Hearts & Cauliflower

February…the down hill-side of winter, signs of spring appearing, day light stretching past 5:00, the month to celebrate love. Mike’s birthday! It is also the month chosen to bring awareness to heart health. Today, February 5th, women’s heart health is specifically targeted with the “go red for women” campaign.  Having found out this week my cholesterol is higher than it has ever been, I’m a little uneasy about this focus on heart attacks and strokes. I want to stick my head in the sand and focus on the love part of February and make Valentines. But being a worrier, and half way through my sixties, I don’t have a peaceful easy feeling, especially when the doctor says I need to eat less grains and more meat (I, a vegetarian since my late 20s except for the occasional fish) to bring the equally high triglycerides down. Eating more meat is in conflict with many cancer prevention diets (yesterday was World Cancer Day, but I don’t need a special day to remind me of cancer, I worry about that every day.)

Due to digestive health challenges most the time I watch carefully what I eat. Reducing options leaves me feeling there’s nothing left to eat that is safe, let alone interesting. But forging ahead I’ve come up with some new food ideas, one being an adaptation of an adaptation. My latest low-fat, no-grain, cancer fighting yummy is an versatile sauce that adds interest and flavor to any meal. And you don’t have to have any health issues to appreciate it!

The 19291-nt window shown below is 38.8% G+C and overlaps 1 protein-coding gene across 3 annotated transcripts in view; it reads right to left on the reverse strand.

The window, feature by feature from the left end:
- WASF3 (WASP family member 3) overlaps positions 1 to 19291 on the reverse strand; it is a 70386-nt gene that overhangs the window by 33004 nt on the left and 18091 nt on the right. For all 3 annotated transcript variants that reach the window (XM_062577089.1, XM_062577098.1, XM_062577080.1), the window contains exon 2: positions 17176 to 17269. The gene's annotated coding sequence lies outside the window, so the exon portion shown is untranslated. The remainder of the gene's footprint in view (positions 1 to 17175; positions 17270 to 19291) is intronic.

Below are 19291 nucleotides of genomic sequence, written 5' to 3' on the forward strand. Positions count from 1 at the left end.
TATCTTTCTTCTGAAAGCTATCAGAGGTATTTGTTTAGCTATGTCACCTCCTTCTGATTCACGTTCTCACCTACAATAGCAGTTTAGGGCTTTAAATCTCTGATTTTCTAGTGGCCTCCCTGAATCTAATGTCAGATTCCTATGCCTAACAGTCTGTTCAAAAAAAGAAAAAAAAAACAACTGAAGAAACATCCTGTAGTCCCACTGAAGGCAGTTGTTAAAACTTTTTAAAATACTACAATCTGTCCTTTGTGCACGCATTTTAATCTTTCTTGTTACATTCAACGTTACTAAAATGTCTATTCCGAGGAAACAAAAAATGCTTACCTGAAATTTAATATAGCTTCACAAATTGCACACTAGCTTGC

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Cauliflower hummus on stemmed veggies

My body doesn’t like beans so I make a cauliflower hummus that’s deliciously addictive. This creamy sauce/dip has the same flavor as the bean variety because the flavor of hummus comes from garlic, tahini, lemon and olive oil.  Tahini, rich in minerals and a good source of protein, does have a fair amount of fat. Besides the hummus, I often make other sauces with tahini, so to reduce my use of it, I came up with some new sauces, using the same grain-less, low-fat base…cauliflower.

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Cauliflower may not seem like a super star in the world of foods, but if you Google it you will find with the trend of Paleo diets, vegan diets and gluten-free diets, it has suddenly become very popular. It’s white color and mild flavor lends itself to many creative possibilities. The grainy texture, when cut up small, has been used as a substitute for dishes such as fried rice, and its ability to be creamy makes it masquerade as a stand in for mash potatoes. Cauliflower, like most veggies, has an abundance of potassium, and a few other nutrients.  In research done on the cancer fighting properties of cruciferous vegetables, cauliflower is a star. It can be more digestible than broccoli for some people. In my book, cauliflower it is a super-star.

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Garlicky cauliflower cream sauce with goat cheese on quinoa

I’ve made two sauces to add flavor and interest to meals: a garlicky cream sauce and a lemon cream sauce.